This artist’s NYC workspace is the pinnacle of pandemic creativity.
Today’s virtual outing takes us to the New York City at-home art space of architect, artist, and our kind of Wonder Woman, Yen Ha. When the COVID-19 crisis crashed down on NYC in March, Ha had just been awarded an artist residency at a Brooklyn art center, along with what would have been her very first stand-alone studio space. Though the citywide shutdown derailed her plans to get situated in that new space, she’s been keeping up her creative work at a familiar locale: her dining room table. It’s a makeshift arrangement in the constant company of her kids and husband, but it gets the job done! And Ha is not one to be deterred. A surface on which to draw, a stellar playlist, and a few dedicated drawers full of art supplies that are off-limits to the fam are all she needs. Ha claims the nature of her medium makes it easier to make time for artwork, but if you’ve seen her stunning, detail-rich original drawings on our site, you’ll join us in disbelief that anything so intricate could be made in stolen moments.
That’s kind of Ha’s M.O., however. She has an astonishing ability to balance an inspiring art practice, a career as a founding principal of Front Studio Architects, motherhood, and seemingly infinite, impressive extracurriculars—something we made sure to ask her about in her In the Studio interview, of course (let’s just say lists are involved). In her feature, she also shares some pics of her multitasking table set up and even lets us peek inside those off-limits drawers. And so much more!
— Team 20x200
Where's your studio?
My studio is my dining room table! At the beginning of March, I was awarded an artist residency and studio space with Trestle Art Space in Sunset Park, but before I could get going, the city shut down. So, my studio is still my dining room table, which it was before shelter-in-place, but now I share it full time with the family. I have my laptop set up at one end, my drawings in the middle and we eat at the other end. Sometimes I forget to put away my drawings for dinner and then I have to yell at the kids for their messy eating manners.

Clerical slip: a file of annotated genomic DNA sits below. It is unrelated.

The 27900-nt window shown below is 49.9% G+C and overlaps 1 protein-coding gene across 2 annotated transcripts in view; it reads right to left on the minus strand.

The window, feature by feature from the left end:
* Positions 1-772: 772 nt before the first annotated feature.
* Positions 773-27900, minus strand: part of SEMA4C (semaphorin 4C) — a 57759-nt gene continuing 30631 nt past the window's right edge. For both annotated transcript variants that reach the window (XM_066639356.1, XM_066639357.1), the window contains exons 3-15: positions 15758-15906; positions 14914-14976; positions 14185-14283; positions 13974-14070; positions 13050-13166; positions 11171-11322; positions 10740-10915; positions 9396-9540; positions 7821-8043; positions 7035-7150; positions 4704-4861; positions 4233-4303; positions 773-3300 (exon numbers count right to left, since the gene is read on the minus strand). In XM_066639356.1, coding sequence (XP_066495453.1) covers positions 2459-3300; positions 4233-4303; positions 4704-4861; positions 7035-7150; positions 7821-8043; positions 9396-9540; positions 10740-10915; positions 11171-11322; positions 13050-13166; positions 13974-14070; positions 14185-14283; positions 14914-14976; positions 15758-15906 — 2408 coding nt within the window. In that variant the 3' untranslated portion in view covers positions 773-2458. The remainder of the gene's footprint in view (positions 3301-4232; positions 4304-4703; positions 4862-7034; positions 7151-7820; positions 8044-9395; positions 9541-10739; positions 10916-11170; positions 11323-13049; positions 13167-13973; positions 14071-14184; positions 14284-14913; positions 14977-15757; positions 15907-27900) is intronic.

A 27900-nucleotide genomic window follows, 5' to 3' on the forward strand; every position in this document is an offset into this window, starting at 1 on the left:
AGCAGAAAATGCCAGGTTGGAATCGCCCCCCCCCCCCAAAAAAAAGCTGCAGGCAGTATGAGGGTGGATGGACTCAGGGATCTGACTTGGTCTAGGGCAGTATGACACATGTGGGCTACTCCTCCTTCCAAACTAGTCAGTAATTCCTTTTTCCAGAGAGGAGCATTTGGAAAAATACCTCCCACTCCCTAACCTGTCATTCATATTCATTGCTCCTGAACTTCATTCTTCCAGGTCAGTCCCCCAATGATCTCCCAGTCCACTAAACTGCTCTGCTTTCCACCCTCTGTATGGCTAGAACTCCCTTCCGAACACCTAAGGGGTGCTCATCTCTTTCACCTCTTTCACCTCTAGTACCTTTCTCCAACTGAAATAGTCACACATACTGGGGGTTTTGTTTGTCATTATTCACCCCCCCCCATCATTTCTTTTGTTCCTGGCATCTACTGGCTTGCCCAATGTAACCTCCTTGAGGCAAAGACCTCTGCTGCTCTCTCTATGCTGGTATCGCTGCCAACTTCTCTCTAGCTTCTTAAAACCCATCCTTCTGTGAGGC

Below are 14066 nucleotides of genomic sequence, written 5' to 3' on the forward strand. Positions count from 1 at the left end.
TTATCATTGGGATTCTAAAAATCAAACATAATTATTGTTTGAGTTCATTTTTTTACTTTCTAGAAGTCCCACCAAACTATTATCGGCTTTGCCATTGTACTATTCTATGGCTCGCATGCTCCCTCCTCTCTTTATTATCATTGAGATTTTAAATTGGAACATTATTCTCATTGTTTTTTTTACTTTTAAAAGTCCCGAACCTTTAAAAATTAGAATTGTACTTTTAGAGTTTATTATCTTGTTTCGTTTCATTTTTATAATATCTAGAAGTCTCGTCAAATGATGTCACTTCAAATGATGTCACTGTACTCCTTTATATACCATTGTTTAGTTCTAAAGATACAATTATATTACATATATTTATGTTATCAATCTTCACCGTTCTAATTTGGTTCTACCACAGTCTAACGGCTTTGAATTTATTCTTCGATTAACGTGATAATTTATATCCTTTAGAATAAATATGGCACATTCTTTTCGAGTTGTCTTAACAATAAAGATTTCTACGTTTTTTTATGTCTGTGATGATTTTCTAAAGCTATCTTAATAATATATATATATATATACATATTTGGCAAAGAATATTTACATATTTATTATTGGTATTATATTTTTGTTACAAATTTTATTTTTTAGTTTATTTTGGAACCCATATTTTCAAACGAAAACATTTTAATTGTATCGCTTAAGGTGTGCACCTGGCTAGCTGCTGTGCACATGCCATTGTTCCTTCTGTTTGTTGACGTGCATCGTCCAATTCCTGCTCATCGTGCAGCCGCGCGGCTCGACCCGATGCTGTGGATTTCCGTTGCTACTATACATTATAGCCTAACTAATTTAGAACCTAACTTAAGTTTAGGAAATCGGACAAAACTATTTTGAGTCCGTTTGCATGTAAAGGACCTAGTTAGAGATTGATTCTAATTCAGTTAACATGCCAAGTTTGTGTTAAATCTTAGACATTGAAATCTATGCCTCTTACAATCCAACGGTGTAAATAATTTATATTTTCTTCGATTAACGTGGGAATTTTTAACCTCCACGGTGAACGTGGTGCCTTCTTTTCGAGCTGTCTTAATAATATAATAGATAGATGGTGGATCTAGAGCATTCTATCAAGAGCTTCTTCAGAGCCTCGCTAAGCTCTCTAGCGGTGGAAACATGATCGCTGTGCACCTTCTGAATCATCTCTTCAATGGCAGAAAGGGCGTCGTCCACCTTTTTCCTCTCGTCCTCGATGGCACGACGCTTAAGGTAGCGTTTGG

What's your favorite tool in the studio?
I have these three drawers built into our bookcase that are my private space. No one is allowed to open them and inside I keep all my favorite tools for art making. I have piles of ultra thin sharpies, paint pens, xacto blades, pencils, and clicky pens I’ve collected over the years.
What do you wear when working in the studio?
Anything that I can sit cross legged in, on a chair, at my table.
What's on your in-studio playlist?
I usually like the ambient noise of the city, but at home I’m surrounded by too many peripheral conversations between my husband’s work calls and the kids in online school or playing video games, so I spend most of my day listening to music. My recent playlist includes: Waxahatchee’s beautiful new album Saint Cloud, the soundtracks to Les Miserables and West Side Story, on daily repeat, some old school Erasure, and when I really need meditative space, Yo Yo Ma’s recent recording of the Bach Cello Suites.
What's the first thing you do when you arrive at your studio?
Because drawing at home involves a lot of stolen time, when I finally do sit down at my table, I immediately pick up a pen and start drawing. I love that drawing is something I can get into quickly, do a little, leave, and come back to.
What's your work style? Late nights? Intense creative bursts? Slow and steady wins the race?